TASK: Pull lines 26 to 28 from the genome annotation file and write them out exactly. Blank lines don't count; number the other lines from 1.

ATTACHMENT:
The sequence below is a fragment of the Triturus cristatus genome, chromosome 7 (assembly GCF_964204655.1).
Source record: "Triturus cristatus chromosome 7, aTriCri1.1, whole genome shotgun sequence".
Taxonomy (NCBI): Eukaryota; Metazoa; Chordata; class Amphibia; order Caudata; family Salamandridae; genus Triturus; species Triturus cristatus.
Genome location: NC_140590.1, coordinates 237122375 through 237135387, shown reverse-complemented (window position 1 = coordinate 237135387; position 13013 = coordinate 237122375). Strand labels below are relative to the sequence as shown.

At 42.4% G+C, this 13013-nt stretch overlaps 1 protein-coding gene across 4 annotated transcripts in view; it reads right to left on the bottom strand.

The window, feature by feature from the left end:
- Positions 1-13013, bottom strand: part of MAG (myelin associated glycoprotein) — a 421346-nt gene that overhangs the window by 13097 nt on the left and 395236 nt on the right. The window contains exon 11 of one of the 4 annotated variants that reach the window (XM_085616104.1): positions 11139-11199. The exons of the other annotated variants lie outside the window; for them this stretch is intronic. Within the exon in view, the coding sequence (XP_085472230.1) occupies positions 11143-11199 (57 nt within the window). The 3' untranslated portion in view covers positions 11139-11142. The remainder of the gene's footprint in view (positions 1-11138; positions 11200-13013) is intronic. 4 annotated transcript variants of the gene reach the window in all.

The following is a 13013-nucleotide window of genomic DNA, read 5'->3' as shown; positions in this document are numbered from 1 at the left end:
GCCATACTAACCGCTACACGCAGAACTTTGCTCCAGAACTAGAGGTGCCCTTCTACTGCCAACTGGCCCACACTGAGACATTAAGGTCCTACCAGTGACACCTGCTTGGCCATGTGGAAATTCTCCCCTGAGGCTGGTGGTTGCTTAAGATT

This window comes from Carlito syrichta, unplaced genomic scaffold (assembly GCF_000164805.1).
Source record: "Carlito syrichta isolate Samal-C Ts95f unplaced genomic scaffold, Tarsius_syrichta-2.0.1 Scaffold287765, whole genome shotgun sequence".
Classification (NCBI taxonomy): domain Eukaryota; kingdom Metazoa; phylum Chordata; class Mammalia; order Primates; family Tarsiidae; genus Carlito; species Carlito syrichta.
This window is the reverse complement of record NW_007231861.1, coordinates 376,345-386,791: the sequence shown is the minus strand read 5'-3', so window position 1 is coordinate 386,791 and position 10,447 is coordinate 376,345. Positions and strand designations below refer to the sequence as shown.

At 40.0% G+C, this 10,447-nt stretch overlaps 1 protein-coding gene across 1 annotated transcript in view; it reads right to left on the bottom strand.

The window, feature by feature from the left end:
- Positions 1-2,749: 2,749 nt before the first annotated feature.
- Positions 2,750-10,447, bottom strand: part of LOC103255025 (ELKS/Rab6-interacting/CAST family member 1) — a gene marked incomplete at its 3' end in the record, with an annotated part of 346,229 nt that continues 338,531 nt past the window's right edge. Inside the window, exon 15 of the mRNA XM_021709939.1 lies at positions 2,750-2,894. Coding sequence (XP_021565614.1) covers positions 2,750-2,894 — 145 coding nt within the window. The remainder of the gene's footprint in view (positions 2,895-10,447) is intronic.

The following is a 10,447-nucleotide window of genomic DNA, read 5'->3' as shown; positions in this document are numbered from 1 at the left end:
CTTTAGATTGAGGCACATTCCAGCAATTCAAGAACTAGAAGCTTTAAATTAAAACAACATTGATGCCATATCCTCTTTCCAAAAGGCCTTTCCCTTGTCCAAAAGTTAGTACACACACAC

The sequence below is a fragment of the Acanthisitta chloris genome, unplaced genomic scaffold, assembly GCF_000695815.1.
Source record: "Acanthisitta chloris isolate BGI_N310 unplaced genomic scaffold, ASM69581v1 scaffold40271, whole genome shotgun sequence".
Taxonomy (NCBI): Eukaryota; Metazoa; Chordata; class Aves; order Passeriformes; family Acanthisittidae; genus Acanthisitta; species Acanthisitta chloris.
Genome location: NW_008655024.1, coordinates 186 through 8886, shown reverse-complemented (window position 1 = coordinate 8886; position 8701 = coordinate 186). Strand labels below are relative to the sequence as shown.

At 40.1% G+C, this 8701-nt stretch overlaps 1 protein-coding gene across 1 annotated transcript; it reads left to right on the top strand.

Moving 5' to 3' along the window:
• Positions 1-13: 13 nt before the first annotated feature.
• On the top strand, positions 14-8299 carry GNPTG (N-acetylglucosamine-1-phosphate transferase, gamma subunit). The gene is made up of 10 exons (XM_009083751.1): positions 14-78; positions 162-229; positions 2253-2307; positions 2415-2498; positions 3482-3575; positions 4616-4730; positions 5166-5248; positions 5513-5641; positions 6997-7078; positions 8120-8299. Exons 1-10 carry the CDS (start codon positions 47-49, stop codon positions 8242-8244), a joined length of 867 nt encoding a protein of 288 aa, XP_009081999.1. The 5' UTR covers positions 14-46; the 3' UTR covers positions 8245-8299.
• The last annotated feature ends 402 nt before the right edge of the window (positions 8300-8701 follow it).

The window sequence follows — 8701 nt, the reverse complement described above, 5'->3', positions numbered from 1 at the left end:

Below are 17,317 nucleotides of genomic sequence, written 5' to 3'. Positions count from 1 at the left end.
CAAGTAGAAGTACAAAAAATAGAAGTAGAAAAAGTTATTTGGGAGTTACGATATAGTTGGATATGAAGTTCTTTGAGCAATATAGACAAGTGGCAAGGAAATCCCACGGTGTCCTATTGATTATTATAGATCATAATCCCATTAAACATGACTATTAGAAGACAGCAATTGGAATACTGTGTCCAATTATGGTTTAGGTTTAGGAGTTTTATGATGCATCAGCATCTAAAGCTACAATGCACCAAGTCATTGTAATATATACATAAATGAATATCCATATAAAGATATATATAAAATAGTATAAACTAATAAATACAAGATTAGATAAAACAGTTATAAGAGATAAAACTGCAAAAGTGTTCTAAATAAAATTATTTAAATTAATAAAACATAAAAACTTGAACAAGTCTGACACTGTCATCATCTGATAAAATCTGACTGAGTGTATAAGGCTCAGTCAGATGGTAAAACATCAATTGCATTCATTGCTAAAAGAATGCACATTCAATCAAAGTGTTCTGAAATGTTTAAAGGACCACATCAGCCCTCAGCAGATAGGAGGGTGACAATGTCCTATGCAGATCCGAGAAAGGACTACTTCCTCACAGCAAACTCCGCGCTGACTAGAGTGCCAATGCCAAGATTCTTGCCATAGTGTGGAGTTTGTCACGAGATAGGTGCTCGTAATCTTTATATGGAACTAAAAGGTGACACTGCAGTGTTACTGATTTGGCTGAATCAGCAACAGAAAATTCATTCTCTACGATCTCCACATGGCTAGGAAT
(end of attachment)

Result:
• Positions 1-13: 13 nt before the first annotated feature.
• On the top strand, positions 14-8299 carry GNPTG (N-acetylglucosamine-1-phosphate transferase, gamma subunit). The gene is made up of 10 exons (XM_009083751.1): positions 14-78; positions 162-229; positions 2253-2307; positions 2415-2498; positions 3482-3575; positions 4616-4730; positions 5166-5248; positions 5513-5641; positions 6997-7078; positions 8120-8299. Exons 1-10 carry the CDS (start codon positions 47-49, stop codon positions 8242-8244), a joined length of 867 nt encoding a protein of 288 aa, XP_009081999.1. The 5' UTR covers positions 14-46; the 3' UTR covers positions 8245-8299.
• The last annotated feature ends 402 nt before the right edge of the window (positions 8300-8701 follow it).